Retirement Plans – “Non-Qualified”
It usually takes a while for the bureaucracy to catch up with the business world, and the IRS has in accepting digital or computerized records to validate tax returns and deductions. Of course, it is the IRS, so there are a bunch of rules and requirements.
In the IRS Document titled Audit Techniques for Electronic Records and Data Systemsi, the IRS spells out the rules and requirements for their acceptance of electronic records in the event of an audit or request for documentation.
The Basic Overview of Requirements
Machine-sensible records must:
Be retained so long as their contents may become material in the administration of any internal revenue law.
Reconcile with the taxpayer’s books and return.
Contain sufficient transaction-level detail so that the information and the source documents underlying the machine-sensible records can be identified.
Be made available to the Service upon request and be capable of being processed.
Taxpayers must also:
Maintain system documentation relating to retained records.
Provide the Service at the time of an examination with computer resources that are necessary to process the machine-sensible records.
Notify its Field Director of any machine-sensible records lost, destroyed, or no longer capable of being processed.
Of course, there are many pages of expansions of these bullet points, but they give you the basic overview of what the IRS expects.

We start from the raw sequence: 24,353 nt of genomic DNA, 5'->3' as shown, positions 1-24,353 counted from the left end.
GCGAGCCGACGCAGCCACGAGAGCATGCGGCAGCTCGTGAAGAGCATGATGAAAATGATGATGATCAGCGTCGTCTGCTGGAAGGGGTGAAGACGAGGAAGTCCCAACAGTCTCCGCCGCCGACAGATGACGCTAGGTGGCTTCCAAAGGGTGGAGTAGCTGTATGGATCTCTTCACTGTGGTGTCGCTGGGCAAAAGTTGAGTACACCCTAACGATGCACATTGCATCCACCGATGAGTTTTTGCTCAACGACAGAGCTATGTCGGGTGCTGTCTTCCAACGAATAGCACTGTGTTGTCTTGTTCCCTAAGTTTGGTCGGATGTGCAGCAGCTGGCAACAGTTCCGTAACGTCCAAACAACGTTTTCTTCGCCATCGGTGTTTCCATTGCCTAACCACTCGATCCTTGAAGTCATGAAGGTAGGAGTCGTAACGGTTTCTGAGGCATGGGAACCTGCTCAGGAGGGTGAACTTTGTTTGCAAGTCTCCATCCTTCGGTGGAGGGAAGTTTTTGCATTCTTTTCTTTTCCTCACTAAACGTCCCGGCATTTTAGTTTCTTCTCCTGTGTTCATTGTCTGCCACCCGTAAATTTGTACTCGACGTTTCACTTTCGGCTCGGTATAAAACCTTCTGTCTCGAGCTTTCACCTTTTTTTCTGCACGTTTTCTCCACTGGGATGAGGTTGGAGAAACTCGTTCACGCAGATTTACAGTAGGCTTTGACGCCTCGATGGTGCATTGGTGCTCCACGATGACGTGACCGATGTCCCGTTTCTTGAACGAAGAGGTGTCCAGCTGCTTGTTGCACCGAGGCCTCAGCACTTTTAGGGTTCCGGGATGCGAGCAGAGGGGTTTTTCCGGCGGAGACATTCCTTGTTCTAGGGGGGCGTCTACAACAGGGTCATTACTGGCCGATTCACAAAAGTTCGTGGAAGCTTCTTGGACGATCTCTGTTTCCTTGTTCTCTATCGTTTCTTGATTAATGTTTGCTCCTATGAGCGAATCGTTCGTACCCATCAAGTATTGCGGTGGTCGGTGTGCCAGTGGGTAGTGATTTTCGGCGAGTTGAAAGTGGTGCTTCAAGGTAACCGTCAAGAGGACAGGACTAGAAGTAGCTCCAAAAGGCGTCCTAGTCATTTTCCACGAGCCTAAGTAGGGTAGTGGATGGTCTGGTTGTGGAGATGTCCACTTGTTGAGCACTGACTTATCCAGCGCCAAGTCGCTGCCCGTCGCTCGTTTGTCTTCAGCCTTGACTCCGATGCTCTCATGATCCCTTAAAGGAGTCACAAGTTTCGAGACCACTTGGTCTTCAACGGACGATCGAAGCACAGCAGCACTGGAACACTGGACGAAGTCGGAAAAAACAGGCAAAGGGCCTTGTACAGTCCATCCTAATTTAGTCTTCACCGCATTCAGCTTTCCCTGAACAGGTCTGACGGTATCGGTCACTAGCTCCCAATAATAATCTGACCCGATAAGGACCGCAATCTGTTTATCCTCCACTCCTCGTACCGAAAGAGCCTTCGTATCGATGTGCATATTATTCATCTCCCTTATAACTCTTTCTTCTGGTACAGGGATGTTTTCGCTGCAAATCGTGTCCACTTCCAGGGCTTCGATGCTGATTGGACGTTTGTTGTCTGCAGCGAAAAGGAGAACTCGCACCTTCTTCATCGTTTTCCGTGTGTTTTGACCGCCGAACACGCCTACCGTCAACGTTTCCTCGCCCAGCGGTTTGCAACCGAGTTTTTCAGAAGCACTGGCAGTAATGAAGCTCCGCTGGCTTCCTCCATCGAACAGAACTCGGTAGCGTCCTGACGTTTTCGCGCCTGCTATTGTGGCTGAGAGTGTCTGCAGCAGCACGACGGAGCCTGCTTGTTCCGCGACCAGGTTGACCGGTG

The IRS goes on to mention specific software such as Microsoft Access and Excel. The various types of records required to operate and manage a business can be maintained in a database system such as Access, but there are many others, including some accounting-specific solutions for the maintenance and filing of:
Employee and Personnel Information,
W-2 and 1099 Information,
General Ledger Detail,
Chart of Accounts, and
Mapping of the Trial Balance to the Tax Return.
Whatever storage and retrieval systems you use, you should be able to meet the IRS requirements if you can submit the records in a form acceptable to the IRS.
Acceptable Methods of Delivery of Electronic Data to the IRS
The IRS is noticeably clear in their instruction NOT to send them accounting data via email, as they consider it insecure. In their FAQs about electronic accounting dataii, the IRS does give instructions as to acceptable methods of delivery. Here is what the IRS says:
“The IRS will request electronic accounting software backup files using Form 4564, Information Document Request (IDR), early in the examination. IRS will also request the administrator’s username and password, as they are needed to read most data files.
The backup file should be provided on a CD, DVD, or a flash/jump drive. E-mail must not be used to transmit electronic records to or from the IRS, a taxpayer, or their representative, to ensure security.”
In the case of large or complicated audits, the IRS suggests that you request one of their Computer Audit Specialists (CAS) to work with you. They describe them this way: “The CAS is an experienced revenue agent who has completed an intensive computer-training program. This training concentrates on large multi-user computer systems that process voluminous data. Intensive classroom training at the University of North Texas spans almost a year and is supplemented by on-the-job training. The CAS also receives an advanced course in statistical sampling.”
Despite the IRS’s picky rules, electronic recordkeeping is the best way to go.
i Audit Techniques for Electronic Records and Data Systems, pdf from IRS.gov.